The Future of the U.S. is Hispanic. This is not a political statement, it’s a demographic reality.

Unlike political statements that can change with the wind, demographic realities are fixed in stone. As I have said before, short of major pandemics, errant meteors or mass genocide, demographics won’t change.

     Hispanics currently make up approximately 16% of the U.S. population. That is projected to grow to approximately 30% by 2050. All other ethnic grouping either remain static (Blacks – 12% to 12%), diminish (White 60% – 45%), or grow slightly. So the trend is obvious and inevitable. The future of the U.S. is Hispanic.

     That should mean Hispanics will become more powerful politically in the coming years. However, there is a cultural element that will suppress that movement, at least in the short term. That issue is the traditional Hispanic culture of patriarchy.

     When I lived in Puerto Rico, one of my close friends and associates once told me something I have never forgotten. He said, “Always remember, Puerto Rico only practices democracy one day, once every four years. The rest of the time it’s a patriarchy.” I also remember the president of the Puerto Rico Senate stating publicly that he thought it inappropriate for the P.R Legislature to be lobbied. We, the patriarchs, know best, was the message.

     My work in Latin America, over many years, has convinced me this is a pervasive Hispanic trait. Simply stated, it is the tendency to expect leaders to make all the decisions, just like the head of the family. The people expect that, and the leaders expect that.       

     Hispanics in the U.S. are notoriously bad at organizing themselves, politically. That is partially because there are so many factions. Cubans, TexMex, Puerto Rican, Dominican etc. Each group feels it’s a family, and the idea of cross-Hispanic cooperation is difficult, to understand or to implement.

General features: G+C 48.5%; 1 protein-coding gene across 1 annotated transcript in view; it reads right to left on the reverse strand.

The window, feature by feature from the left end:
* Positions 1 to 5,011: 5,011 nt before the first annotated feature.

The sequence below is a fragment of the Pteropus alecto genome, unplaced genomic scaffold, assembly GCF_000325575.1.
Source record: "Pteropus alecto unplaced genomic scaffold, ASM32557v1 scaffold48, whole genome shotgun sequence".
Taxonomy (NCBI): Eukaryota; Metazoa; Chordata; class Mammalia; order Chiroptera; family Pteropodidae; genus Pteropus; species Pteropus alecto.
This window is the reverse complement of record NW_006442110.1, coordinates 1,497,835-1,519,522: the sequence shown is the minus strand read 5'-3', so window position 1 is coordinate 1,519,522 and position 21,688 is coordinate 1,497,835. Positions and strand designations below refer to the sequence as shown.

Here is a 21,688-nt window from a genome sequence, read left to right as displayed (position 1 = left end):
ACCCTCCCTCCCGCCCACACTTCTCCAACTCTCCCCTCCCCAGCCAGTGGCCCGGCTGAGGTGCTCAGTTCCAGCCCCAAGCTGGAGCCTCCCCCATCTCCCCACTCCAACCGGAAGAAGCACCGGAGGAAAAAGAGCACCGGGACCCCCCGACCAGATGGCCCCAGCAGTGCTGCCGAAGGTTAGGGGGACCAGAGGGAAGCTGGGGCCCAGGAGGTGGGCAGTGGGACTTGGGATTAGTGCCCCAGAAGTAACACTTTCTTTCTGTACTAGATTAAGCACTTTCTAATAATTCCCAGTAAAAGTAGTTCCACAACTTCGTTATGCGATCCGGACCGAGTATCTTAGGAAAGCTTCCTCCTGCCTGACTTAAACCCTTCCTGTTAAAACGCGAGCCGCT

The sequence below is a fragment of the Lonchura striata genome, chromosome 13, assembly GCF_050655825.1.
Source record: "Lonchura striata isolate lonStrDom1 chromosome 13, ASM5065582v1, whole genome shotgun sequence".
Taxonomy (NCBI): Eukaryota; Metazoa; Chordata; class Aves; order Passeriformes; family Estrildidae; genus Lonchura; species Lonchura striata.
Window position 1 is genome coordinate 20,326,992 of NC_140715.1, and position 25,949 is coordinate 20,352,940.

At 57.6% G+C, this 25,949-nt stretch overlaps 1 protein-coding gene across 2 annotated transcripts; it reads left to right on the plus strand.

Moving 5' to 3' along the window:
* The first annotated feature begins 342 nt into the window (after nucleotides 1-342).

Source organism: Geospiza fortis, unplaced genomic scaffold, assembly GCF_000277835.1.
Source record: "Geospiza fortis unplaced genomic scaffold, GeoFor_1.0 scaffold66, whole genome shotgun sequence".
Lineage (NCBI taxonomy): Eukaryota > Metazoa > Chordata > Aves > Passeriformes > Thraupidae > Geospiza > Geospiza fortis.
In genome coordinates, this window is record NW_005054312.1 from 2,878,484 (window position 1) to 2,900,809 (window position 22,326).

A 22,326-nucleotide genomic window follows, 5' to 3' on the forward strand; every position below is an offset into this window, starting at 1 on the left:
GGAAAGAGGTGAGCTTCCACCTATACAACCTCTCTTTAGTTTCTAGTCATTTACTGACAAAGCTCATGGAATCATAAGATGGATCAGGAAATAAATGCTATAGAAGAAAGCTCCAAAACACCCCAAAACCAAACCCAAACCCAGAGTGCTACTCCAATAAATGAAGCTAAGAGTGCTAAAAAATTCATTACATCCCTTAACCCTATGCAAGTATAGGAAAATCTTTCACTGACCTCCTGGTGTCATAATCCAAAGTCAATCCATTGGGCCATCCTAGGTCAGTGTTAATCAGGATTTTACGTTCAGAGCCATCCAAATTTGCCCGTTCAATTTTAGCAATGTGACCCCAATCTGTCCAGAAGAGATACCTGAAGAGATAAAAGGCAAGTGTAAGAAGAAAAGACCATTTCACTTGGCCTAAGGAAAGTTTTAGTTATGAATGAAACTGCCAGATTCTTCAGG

However, over time, the younger generation of Hispanic American citizens will learn from their adopted culture, and move away from patriarchy. When they do, the future of the United States will be Hispanic. Demographically, they are moving closer to becoming the majority of the population, bar none, and their political ambitions will not be too far behind.

     The movement has already started with Senator Marco Rubio, and several of President Joe Biden’s cabinet appointments. However, realization of their own demographics, and the resulting power, has yet to be understood by the various Hispanic communities.

     Any U.S. politician, who hopes to be around over the next few decades, will have to recognize and accept this reality. In fact, early recognition is an almost guaranteed path to power.

     Hispanics have a better record of integration in the U.S. than do Blacks. Black leaders, over the past fifty years, have tried to create a counter-culture. Understandable, but, in my opinion, self-defeating for the future. That, and static demographics, will confine them to always being a minority. Hispanics, on the other hand, have integration inclination and demographics on their side.

     They also have another, unrelated, scenario that could help their rise to power.

     If the U.S. continues its slide towards autocracy, the Hispanic concept of patriarchy will become more relevant. It is therefore possible that the two forces will, at some point, merge. The frightening result could become a reflection of South America – an autocratic, patriarchal, Hispanic leadership of the country.

     Either way, the future of the United States is Hispanic.

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